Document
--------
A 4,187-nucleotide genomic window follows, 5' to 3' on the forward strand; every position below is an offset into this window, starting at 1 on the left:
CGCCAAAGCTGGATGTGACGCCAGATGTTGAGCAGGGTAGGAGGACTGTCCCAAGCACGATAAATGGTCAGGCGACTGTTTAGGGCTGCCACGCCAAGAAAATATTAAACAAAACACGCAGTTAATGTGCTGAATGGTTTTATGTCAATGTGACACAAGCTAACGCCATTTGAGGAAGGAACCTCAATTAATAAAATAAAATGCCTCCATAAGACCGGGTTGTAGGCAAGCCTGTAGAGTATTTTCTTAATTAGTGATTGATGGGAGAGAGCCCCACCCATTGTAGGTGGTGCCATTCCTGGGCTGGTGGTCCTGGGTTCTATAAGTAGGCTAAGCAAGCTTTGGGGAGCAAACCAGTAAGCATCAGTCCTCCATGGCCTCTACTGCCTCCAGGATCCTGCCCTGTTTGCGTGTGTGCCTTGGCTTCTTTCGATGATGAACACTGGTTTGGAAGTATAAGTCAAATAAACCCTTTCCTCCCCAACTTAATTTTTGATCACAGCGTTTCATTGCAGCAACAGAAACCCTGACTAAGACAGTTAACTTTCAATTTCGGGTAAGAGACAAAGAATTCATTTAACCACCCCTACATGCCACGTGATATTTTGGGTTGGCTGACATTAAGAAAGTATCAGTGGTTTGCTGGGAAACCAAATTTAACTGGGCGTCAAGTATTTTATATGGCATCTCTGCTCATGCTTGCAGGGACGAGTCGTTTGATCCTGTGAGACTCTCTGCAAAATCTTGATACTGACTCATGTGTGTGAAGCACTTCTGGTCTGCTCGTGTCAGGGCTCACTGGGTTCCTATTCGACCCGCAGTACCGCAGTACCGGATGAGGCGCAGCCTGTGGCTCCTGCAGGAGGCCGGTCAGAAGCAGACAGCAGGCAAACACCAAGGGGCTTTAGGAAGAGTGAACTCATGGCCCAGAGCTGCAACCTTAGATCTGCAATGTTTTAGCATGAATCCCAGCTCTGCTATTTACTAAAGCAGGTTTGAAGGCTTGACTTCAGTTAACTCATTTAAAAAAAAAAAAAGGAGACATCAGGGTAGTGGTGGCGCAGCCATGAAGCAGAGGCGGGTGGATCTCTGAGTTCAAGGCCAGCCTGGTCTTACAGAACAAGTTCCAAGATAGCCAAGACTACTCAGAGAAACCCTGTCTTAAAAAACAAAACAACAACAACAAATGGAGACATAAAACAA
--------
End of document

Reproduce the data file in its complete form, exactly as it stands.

A 4,187-nucleotide genomic window follows, 5' to 3' on the forward strand; every position below is an offset into this window, starting at 1 on the left:
CGCCAAAGCTGGATGTGACGCCAGATGTTGAGCAGGGTAGGAGGACTGTCCCAAGCACGATAAATGGTCAGGCGACTGTTTAGGGCTGCCACGCCAAGAAAATATTAAACAAAACACGCAGTTAATGTGCTGAATGGTTTTATGTCAATGTGACACAAGCTAACGCCATTTGAGGAAGGAACCTCAATTAATAAAATAAAATGCCTCCATAAGACCGGGTTGTAGGCAAGCCTGTAGAGTATTTTCTTAATTAGTGATTGATGGGAGAGAGCCCCACCCATTGTAGGTGGTGCCATTCCTGGGCTGGTGGTCCTGGGTTCTATAAGTAGGCTAAGCAAGCTTTGGGGAGCAAACCAGTAAGCATCAGTCCTCCATGGCCTCTACTGCCTCCAGGATCCTGCCCTGTTTGCGTGTGTGCCTTGGCTTCTTTCGATGATGAACACTGGTTTGGAAGTATAAGTCAAATAAACCCTTTCCTCCCCAACTTAATTTTTGATCACAGCGTTTCATTGCAGCAACAGAAACCCTGACTAAGACAGTTAACTTTCAATTTCGGGTAAGAGACAAAGAATTCATTTAACCACCCCTACATGCCACGTGATATTTTGGGTTGGCTGACATTAAGAAAGTATCAGTGGTTTGCTGGGAAACCAAATTTAACTGGGCGTCAAGTATTTTATATGGCATCTCTGCTCATGCTTGCAGGGACGAGTCGTTTGATCCTGTGAGACTCTCTGCAAAATCTTGATACTGACTCATGTGTGTGAAGCACTTCTGGTCTGCTCGTGTCAGGGCTCACTGGGTTCCTATTCGACCCGCAGTACCGCAGTACCGGATGAGGCGCAGCCTGTGGCTCCTGCAGGAGGCCGGTCAGAAGCAGACAGCAGGCAAACACCAAGGGGCTTTAGGAAGAGTGAACTCATGGCCCAGAGCTGCAACCTTAGATCTGCAATGTTTTAGCATGAATCCCAGCTCTGCTATTTACTAAAGCAGGTTTGAAGGCTTGACTTCAGTTAACTCATTTAAAAAAAAAAAAAGGAGACATCAGGGTAGTGGTGGCGCAGCCATGAAGCAGAGGCGGGTGGATCTCTGAGTTCAAGGCCAGCCTGGTCTTACAGAACAAGTTCCAAGATAGCCAAGACTACTCAGAGAAACCCTGTCTTAAAAAACAAAACAACAACAACAAATGGAGACATAAAACAA